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Iran: Captured British Sailors "Confess"

The Iranian military questioned 15 detained British sailors Saturday and said they confessed to illegally entering the country's territorial waters, as Iran accused Britain of "blatant aggression."

Britain has demanded the return of the sailors and denied they had strayed into Iranian waters while searching for smugglers off Iraq's coast.

The Britons were brought to Tehran for questioning, and a top military official, Gen. Ali Reza Afshar, said they "confessed to illegal entry into Iran's waters."

"The said personnel are being interrogated and have confessed to aggression into the Islamic Republic of Iran waters," Afshar was quoted as saying by the semi-official ISNA news agency.

"The detention of British sailors and marines by the Iranian government is a clear escalation of Iran's defiant approach to the international community and has the potential of escalating to a military confrontation with so many U.S. and British troops and aircraft carriers in the Gulf," said CBS News Foreign Affairs Analyst Pamela Falk from the U.N. Saturday.

"The detention of British military personnel appears timed to distract from the Security Council vote against Iran today, particularly since the waterway in which they were taken into custody is an area of long dispute between Iran and Iraq and the border difficult to distinguish."

The eight Royal Navy sailors and seven Royal Marines had just searched a merchant ship when they and their two inflatable boats were intercepted by Iranian vessels Friday at around 10:30 a.m. near the disputed Shatt al-Arab waterway, U.S. and British officials said. The Iranian vessels surrounded them and escorted them away at gunpoint.

Navigational equipment on the seized British boats "show that they (sailors) were aware that they were operating in Iranian waters and Iranian border guards fulfilled their responsibility," Fars quoted an unidentified official as saying.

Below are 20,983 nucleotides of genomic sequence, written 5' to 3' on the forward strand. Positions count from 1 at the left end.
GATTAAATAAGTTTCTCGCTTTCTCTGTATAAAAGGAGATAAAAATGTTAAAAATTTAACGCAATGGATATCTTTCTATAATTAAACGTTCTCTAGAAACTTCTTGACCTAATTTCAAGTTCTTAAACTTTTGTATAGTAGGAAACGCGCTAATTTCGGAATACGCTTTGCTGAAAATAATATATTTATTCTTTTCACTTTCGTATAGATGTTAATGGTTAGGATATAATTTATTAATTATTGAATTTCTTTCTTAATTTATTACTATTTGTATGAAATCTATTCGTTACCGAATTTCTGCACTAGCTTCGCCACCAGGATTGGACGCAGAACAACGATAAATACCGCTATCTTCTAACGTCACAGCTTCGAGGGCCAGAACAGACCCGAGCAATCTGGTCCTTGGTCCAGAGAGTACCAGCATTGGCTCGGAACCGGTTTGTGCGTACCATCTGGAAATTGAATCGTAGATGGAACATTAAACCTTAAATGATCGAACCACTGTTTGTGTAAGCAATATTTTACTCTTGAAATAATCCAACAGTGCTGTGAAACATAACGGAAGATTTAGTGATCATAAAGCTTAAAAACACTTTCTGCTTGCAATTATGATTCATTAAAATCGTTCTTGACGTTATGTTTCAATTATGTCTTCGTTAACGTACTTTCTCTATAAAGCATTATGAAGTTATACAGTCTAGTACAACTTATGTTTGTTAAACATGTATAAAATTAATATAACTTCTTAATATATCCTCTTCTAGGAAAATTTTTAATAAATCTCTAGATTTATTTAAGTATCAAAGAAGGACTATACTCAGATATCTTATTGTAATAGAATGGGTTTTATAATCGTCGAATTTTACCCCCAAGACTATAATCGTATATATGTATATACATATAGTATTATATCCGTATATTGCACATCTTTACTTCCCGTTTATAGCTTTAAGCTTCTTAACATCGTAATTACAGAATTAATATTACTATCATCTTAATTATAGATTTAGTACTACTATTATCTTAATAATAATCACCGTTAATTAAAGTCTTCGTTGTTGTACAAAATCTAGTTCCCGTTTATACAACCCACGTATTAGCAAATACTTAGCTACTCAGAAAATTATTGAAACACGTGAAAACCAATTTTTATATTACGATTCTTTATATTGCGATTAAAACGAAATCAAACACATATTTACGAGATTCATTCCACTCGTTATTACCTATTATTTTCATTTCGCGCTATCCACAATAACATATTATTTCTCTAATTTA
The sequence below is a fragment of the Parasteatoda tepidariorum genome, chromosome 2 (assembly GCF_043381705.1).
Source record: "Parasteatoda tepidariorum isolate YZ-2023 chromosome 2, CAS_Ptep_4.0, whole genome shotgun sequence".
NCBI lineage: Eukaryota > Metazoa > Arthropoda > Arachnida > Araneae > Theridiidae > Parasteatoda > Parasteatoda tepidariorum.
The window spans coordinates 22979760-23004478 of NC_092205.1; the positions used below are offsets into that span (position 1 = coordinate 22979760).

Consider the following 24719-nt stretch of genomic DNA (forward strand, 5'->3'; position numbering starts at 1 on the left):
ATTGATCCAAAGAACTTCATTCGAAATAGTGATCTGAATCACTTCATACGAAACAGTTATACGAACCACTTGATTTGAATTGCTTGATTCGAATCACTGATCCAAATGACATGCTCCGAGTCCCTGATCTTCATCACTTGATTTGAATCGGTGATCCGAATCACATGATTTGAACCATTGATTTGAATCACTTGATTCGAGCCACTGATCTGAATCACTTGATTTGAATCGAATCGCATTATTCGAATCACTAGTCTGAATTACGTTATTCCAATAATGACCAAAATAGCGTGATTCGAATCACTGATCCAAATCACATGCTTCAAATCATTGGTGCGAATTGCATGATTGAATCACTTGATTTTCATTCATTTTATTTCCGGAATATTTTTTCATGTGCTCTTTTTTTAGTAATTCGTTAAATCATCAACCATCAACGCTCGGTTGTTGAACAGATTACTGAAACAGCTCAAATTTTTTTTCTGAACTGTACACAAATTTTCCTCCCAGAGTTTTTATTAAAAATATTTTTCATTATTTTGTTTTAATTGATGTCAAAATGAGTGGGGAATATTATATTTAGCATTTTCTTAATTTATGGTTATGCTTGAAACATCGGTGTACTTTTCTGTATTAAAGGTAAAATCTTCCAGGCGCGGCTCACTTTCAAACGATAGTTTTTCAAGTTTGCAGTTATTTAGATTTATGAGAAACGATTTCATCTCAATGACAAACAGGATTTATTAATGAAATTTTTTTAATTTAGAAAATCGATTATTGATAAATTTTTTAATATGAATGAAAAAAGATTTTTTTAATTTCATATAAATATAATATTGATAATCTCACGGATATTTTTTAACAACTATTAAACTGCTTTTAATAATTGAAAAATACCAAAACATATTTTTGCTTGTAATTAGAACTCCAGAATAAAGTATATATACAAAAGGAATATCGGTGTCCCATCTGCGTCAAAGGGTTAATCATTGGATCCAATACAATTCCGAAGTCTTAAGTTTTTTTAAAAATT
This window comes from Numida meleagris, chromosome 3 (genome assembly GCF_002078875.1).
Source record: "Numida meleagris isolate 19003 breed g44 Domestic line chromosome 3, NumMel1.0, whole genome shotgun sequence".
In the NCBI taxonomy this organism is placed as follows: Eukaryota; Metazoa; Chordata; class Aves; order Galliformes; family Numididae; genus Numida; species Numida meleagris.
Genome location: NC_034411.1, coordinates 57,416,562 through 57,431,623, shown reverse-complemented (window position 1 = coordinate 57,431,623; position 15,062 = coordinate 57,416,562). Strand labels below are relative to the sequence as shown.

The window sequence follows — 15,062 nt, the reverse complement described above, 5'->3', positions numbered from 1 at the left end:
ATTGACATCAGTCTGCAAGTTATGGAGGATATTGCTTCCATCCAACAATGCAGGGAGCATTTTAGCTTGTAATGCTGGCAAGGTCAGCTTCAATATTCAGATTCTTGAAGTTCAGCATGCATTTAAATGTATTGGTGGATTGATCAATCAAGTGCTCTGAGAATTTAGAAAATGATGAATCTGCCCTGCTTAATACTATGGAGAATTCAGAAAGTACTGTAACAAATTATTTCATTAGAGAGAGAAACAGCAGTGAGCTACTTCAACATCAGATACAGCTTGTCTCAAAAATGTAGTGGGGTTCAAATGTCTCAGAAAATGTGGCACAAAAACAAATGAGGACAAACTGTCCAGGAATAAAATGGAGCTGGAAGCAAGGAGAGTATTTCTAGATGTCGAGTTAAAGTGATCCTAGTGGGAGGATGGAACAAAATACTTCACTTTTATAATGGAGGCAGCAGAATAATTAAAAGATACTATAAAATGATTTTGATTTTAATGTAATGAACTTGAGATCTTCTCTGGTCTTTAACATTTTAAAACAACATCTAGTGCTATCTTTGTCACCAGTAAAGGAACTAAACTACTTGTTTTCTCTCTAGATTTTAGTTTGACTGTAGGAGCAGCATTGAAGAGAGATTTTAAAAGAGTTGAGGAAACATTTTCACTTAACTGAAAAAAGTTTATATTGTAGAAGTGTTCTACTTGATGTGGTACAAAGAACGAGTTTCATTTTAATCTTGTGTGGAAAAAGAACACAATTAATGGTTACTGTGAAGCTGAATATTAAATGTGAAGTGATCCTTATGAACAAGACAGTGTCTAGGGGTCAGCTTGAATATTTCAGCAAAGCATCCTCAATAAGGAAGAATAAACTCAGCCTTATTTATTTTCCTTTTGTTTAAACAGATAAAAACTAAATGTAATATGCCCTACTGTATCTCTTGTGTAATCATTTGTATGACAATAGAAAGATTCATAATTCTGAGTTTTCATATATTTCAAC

The agency said the 15 included "some women." In Britain, officials told the Press Association news agency that at least one woman was among the group.

U.S. and British officials said the incident occurred during a routine inspection of a merchant ship near the disputed Shatt al-Arab waterway, which flows between the two countries and empties into the Gulf. The inspections were part of an ongoing operation to intercept smugglers, insurgents and terrorists, and to protect Iraqi oil terminals, CBS News correspondent Allen Pizzey reports.

The inspection went without a hitch and the British inflatable rafts that the service members use were on the way back to their mother ship when six Iranian Revolutionary Guard naval vessels surrounded them, Pizzey reports.

The incident came at a time of heightened tensions over Tehran's nuclear ambitions and allegations that Iran is arming Shiite Muslim militias in Iraq, but Britain was treating it as a mistake rather than a provocation.

Iranian Foreign Ministry spokesman Mohammad Ali Hosseini said Iran was carrying out a "further investigation ... of the blatant aggression."

"Violating the sovereign boundaries of other states and illegal entry denote unusual goals in violation of international commitments, the responsibility for which cannot be evaded under any justification," Hosseini said, according to the state-run IRNA news agency.

Hosseini described the incident as a "suspicious move" and accused Britain of trying to cover up the illegal entry.

"The British officials instead of making up for their blunders should try to refrain from putting the blame on others by way of irrelevant interpretations," he said.

Iran summoned the British charge d'affaires to the Foreign Ministry on Friday and demanded an immediate explanation.

Britain, in turn, demanded Tehran release the 15. In London, the British government summoned the Iranian ambassador to the Foreign Office, and Foreign Secretary Margaret Beckett said the Iranian envoy "was left in no doubt that we want them back."